Prof Alex Edmans asked the controversial question “does ESG actually pay off?” and warned of confirmation bias. He developed the idea that Purpose leads to Profit, looking at materiality as a driver and giving the example of companies that look after their employees outperforming their peers. He encouraged us to look at what drives long term success, introducing the importance of intangible, qualitative factors. His key message was that companies that outperform others score highly on material issues and these differ from company to company and industry to industry.

Prof Rajkumar Roy brought a new perspective on the question of Regulation Vs Self Assessment, focusing on the outcomes we want to achieve, and asking what impacts those outcomes most. He defined ESG as a movement, not bound by a few metrics, that needs cultural change – something he first developed in his 2004 in the report he ceded “Who Cares Wins”. He challenged the Financial Services industry on whether we would accept financial exclusion and told us that the ESG movement requires the development of socially responsible professionals along with leadership, as the City University, London is doing. He cited the developing problem of complex data algorithms and the need for mathematical rigour, urging us to do what we can to develop data we can trust, acknowledging a need for some regulation.

We learned so much during this session and, as our Chair summarised, it seems that we should focus on Principles, rather than Prescriptive, based regulation. And our debate moved opinion again! At the beginning our debate 74% of our audience voted Yes to regulation, moving to only 19% by the end, with 60% saying YES but laterThe No vote moved too –from 21% at the start up to 26% at the end.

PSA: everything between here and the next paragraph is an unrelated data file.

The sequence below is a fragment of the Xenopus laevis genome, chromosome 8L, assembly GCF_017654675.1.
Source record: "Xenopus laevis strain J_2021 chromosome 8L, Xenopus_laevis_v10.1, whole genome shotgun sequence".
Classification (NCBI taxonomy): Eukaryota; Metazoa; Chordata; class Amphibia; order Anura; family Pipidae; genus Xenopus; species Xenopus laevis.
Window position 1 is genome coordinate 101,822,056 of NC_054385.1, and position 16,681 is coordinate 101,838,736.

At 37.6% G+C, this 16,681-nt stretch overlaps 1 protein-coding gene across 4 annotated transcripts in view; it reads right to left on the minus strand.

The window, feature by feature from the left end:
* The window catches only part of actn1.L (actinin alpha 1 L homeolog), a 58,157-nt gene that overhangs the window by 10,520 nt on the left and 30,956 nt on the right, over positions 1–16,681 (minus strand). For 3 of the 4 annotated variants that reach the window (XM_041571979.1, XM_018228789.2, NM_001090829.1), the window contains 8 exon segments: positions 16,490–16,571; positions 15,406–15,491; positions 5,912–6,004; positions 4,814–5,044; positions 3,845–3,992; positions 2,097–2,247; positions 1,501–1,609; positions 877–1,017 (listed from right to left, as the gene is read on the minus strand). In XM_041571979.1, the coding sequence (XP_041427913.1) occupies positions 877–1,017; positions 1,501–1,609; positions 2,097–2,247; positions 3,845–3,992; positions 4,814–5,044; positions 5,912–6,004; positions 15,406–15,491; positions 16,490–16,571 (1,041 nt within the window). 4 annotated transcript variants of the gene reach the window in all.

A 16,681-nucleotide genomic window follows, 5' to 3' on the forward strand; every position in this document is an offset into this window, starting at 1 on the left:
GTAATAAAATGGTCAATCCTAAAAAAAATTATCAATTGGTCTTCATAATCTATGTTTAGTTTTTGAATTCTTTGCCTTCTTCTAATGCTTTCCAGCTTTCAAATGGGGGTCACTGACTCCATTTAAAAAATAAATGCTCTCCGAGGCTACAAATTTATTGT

Rob Wirszycz, the WCIT Junior Warden rounded the event off by coining yet another phrase – “consequentiality” – based on materiality – meaning the extent to which it matters to companies to be involved in operating to ESG principles and reflected on the power of employees to choose. He likened regulation to a hammer, that could be a sledge hammer or a light “tap and nudge” influencing force and asked if we need to “raise the floor” for all or “touch the ceiling” in a competition. The WCIT Social Value Leadership Group (SVLG) of 12 companies, that Rob leads, aims at raising standards and finished by saying that ESG now a movement that has a name!

In the latest ‘Talking Tuesday’, Liveryman Nicholas Beale and IT legend Dame Wendy Hall discussed the ‘unethical optimisation principle’